Describe these lines in "Piano" by Lawrence.In spite of myself, the insidious mastery of songBetrays me back, till the heart of me weeps to belongTo the old Sunday evenings at home, with winter...
Describe these lines in "Piano" by Lawrence.
In spite of myself, the insidious mastery of song
Betrays me back, till the heart of me weeps to belong
To the old Sunday evenings at home, with winter outside
And hymns in the cosy parlour, the tinkling piano our guide.
As with any poetic interpretation, the answer you will receive will always be subjective. A poem rarely means the same thing any two people. Poetry is meant to move, to bring about critical thought, or to evoke feelings.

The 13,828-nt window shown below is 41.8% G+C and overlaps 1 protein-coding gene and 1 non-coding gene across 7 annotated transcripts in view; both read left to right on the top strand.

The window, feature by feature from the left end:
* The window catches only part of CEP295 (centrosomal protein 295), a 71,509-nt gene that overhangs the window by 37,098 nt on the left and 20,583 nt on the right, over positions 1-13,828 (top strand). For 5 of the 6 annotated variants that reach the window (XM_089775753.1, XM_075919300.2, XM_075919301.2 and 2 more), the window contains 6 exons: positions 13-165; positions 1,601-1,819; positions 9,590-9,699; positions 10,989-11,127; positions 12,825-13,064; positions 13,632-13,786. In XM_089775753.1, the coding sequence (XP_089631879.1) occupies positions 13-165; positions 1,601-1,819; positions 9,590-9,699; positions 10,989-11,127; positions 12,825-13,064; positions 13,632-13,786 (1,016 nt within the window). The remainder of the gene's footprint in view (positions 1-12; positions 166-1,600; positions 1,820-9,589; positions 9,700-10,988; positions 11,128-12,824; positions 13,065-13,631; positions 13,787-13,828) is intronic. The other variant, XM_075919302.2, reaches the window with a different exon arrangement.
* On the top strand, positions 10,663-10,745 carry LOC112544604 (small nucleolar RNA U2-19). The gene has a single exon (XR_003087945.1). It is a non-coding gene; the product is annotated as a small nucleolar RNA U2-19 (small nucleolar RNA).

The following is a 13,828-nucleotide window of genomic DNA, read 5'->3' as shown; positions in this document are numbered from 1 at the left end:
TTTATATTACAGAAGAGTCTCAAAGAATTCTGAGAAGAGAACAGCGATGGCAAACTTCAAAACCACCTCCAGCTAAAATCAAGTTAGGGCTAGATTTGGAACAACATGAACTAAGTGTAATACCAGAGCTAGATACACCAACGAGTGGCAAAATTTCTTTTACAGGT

That being said, the lines mentioned, from Lawrence's poem "The Piano", when used out of context of the poem, are spoken as a remembrance. The speaker admits that he does not wish to be drawn back to a certain time in the past, but the music he hears has such an affect upon him that he cannot control it.
The speaker is swept back to a time where music was a commonplace in his life. With the music came a sense of comfort and happiness- all signified by the playing of a piano.